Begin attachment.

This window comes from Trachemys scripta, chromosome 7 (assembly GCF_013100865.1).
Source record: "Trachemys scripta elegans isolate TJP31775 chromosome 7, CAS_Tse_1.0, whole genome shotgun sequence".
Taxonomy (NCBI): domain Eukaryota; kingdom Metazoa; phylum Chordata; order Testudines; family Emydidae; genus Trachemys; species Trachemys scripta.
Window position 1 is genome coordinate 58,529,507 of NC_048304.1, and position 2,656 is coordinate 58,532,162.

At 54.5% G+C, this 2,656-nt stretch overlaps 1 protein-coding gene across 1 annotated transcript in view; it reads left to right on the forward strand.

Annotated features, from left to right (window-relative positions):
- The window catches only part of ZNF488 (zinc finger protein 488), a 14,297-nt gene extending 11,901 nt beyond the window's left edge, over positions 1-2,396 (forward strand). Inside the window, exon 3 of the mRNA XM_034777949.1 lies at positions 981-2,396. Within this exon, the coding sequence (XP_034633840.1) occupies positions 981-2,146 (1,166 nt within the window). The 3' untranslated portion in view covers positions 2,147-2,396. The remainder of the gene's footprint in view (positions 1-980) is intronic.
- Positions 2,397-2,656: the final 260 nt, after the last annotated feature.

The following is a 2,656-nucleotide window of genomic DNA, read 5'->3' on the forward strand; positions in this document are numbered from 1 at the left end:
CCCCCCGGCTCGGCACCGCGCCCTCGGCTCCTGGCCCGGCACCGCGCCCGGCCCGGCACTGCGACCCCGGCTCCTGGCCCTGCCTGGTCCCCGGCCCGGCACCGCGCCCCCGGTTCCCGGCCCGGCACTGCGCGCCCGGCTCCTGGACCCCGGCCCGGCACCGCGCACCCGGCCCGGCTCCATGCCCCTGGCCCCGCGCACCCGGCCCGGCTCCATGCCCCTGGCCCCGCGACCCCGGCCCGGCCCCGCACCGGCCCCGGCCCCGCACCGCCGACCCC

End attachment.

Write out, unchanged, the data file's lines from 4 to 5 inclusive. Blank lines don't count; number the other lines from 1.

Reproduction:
Window position 1 is genome coordinate 58,529,507 of NC_048304.1, and position 2,656 is coordinate 58,532,162.

At 54.5% G+C, this 2,656-nt stretch overlaps 1 protein-coding gene across 1 annotated transcript in view; it reads left to right on the forward strand.